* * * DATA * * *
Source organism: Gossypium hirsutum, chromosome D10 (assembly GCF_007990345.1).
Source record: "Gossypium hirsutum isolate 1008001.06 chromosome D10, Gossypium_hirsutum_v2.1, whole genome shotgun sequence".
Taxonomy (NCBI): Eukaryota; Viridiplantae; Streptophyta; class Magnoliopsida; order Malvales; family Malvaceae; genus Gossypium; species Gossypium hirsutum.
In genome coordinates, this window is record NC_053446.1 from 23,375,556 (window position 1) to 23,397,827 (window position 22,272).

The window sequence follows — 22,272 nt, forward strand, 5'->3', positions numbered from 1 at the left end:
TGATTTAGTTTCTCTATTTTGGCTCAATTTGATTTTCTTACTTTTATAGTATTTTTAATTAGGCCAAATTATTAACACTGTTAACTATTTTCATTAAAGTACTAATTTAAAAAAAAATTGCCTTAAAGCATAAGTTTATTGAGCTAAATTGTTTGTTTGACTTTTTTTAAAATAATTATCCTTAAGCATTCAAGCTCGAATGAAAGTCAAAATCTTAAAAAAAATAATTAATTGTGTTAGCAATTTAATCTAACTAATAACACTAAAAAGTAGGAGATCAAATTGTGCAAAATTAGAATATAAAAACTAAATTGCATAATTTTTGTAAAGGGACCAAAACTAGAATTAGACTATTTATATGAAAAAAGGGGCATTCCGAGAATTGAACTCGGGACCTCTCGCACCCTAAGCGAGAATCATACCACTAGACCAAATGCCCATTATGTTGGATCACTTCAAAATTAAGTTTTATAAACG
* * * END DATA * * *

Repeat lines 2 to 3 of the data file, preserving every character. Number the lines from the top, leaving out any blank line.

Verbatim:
Source record: "Gossypium hirsutum isolate 1008001.06 chromosome D10, Gossypium_hirsutum_v2.1, whole genome shotgun sequence".
Taxonomy (NCBI): Eukaryota; Viridiplantae; Streptophyta; class Magnoliopsida; order Malvales; family Malvaceae; genus Gossypium; species Gossypium hirsutum.